Skip to comments.Do not lose your public voice, Pope tells US bishops
Posted on 11/27/2011 6:47:18 AM PST by NYer
.- Pope Benedict XVI has told bishops of the United States not to be silenced by those who seek to muzzle Catholicism in public life.
Despite attempts to still the Churchs voice in the public square, many people of good will continue to look to her for wisdom, insight and sound guidance, Pope Benedict said in his address to 20 bishops of New York gathered in the Vaticans Apostolic Palace on Nov. 26.
The Pope called upon them to exercise the prophetic dimension of your episcopal ministry by speaking out, humbly yet insistently, in defense of moral truth, and offering a word of hope, capable of opening hearts and minds to the truth that sets us free.
New York's bishops are in Rome for their regular ad limina visit to update the Pope and the Vatican on the health of the Church in their state. Their delegation is the second of 15 U.S. groups that will make their way to Rome in the coming months.
The dioceses represented this morning were New York, Albany, Brooklyn, Buffalo, Ogdensburg, Rochester, Rockville Centre and Syracuse.
At the Apostolic Palace, they heard from Pope Benedict about the need for a new evangelization of the United States, where people of many religious and political persuasions have shown an increased sense of concern for the future of our democratic societies.
Their concern stems from a troubling breakdown in the intellectual, cultural and moral foundations of social life, accompanied by a growing sense of dislocation and insecurity, especially among the young, in the face of wide-ranging societal changes.
A new evangelization of this society, the Pope said, would require spiritual and intellectual renewal within the Church.
We ourselves are the first to need re-evangelization, he said, adding that only through such interior renewal will we be able to discern and meet the spiritual needs of our age with the ageless truth of the Gospel.
Catholic universities, he noted, should play a leading role in bringing the Gospel to society. Pope Benedict praised those schools that had found a renewed sense of their ecclesial mission and shown faithfulness to their Catholic identity.
Young people have a right to hear clearly the Churchs teaching and, most importantly, to be inspired by the coherence and beauty of the Christian message, the Pope stated, so that they in turn can instill in their peers a deep love of Christ and his Church.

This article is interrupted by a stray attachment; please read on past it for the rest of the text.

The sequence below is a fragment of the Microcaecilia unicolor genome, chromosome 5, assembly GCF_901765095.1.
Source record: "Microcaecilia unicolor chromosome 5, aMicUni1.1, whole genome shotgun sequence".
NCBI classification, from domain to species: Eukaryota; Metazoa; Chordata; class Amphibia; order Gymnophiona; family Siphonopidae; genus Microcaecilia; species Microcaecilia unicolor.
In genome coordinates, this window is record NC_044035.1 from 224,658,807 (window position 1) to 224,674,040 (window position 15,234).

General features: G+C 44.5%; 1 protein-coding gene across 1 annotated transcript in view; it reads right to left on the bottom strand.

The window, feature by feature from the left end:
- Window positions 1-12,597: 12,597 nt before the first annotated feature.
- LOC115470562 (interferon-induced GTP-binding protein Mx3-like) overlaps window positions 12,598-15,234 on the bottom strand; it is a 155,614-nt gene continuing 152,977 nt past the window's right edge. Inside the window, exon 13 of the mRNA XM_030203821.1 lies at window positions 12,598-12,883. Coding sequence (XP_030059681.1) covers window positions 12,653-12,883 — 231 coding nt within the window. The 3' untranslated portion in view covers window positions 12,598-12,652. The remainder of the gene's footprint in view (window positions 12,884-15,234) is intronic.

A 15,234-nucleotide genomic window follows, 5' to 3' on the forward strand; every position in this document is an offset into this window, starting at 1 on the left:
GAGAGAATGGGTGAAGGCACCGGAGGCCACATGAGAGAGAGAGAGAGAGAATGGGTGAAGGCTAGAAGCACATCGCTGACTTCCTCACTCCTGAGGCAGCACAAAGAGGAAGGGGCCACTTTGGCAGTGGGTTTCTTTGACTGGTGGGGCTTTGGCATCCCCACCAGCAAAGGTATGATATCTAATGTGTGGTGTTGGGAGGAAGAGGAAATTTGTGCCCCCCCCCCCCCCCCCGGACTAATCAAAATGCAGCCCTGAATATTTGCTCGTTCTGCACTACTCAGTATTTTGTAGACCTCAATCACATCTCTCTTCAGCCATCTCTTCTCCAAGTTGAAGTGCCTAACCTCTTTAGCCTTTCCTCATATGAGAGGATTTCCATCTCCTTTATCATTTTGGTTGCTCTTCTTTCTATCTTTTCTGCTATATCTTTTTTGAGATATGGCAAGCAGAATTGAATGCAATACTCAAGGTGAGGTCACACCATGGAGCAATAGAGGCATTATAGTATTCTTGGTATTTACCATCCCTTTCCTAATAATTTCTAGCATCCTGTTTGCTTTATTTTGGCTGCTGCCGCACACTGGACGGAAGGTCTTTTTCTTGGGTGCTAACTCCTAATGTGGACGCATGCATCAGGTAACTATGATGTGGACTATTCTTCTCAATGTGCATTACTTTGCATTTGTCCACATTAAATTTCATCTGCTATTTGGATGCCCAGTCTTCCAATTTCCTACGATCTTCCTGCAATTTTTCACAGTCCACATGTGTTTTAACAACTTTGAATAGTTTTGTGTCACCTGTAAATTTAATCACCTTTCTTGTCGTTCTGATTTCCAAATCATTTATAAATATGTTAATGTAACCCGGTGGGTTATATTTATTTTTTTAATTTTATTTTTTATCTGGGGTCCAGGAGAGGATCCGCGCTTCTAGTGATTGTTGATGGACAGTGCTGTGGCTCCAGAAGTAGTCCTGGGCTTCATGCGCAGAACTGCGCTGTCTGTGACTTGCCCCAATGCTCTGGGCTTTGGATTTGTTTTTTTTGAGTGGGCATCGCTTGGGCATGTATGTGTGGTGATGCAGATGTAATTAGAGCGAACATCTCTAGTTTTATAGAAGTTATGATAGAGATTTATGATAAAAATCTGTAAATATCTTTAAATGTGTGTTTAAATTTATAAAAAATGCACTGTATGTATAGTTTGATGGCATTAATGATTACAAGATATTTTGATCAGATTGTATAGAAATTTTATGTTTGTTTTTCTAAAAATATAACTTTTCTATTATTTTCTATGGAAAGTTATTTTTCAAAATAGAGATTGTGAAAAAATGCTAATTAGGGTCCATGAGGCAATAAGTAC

He praised the bishops for tackling clerical abuse, saying the Church's conscientious efforts to confront this reality could help the broader community to recognize the causes, true extent and devastating consequences of sexual abuse, and to respond effectively to this scourge which affects every level of society.
Pope Benedict added that the Church is rightly held to exacting standards in this regard, and said all other institutions, without exception, should be held to the same standards.
The Pope also welcomed the new English translation of the Mass, which parishes across the nation will begin using this weekend.
He said the new translation should inspire an ongoing catechesis, helping the faithful grasp the true nature of the liturgy as a participation in Christs saving sacrifice for the redemption of the world.
The Pope indicated that a right understanding of worship was essential for the Church's mission in society.
A weakened sense of the meaning and importance of Christian worship, he observed, can only lead to a weakened sense of the specific and essential vocation of the laity to imbue the temporal order with the spirit of the Gospel.
In the afternoon the visiting bishops celebrated Mass together at the basilica of St. Paul Outside-the-Walls, where the apostle St. Paul is buried.
The ad limina visit takes its name from the Latin phrase ad limina apostolorum, meaning to the threshold of the apostles Sts. Peter and Paul. The visiting bishops offered Mass at St. Peter's tomb yesterday.
Very interesting. Thanks for posting.
What ‘Voice’? You mean the one that kowtows to towering examples of ‘Catholicism’ like the Kennedys, Shaheen, Pelosi, Fr. Michael Pfleger, etc.? Or, wastes an enormous amount of time and resources on re-translating and changing the liturgy from one literary and stylistic abomination to another equally as awkward and offensive?
There is a concerted effort to herd Christians into their own little ghettos. Outside of which the 1st amendment is irrelevant.
I wonder what he will say to Hubbard and Clark!
In what ways specifically. Give exact sources, please.
One side usually blesses us when we preach the virtue of fiscal responsibility, the civil rights of the unborn, the danger of government-tampering with the definition of marriage, and the principle of subsidiarity Yet this same side then often cringes when we defend workers, speak on behalf of the rights of the undocumented immigrant, and remind government of the moral imperative to protect the poor.
The other side enjoys quoting us when we extol universal health care, question the death penalty, demand that every budget and program be assessed on whether it will help or hurt those in need, encourage international aid, and promote the principle of solidarity and then these same folks bristle when we defend the rights of parents in education, those of the baby in the womb and grandma on her death bed, insist that America is at her best when people of faith have a respected voice in the public square, defend traditional marriage, and remind government that it has no right to intrude in Church affairs, but does have the obligation to protect the rights of conscience.
So, we bishops get both blessed and blasted, a friend or foe of bloggers, pundits, and politicians, depending on what the issue is.
-- Archbishop Timothy Dolan, President USCCB, on the thread CARA suggests polls on creation of a third party: Christian Democrats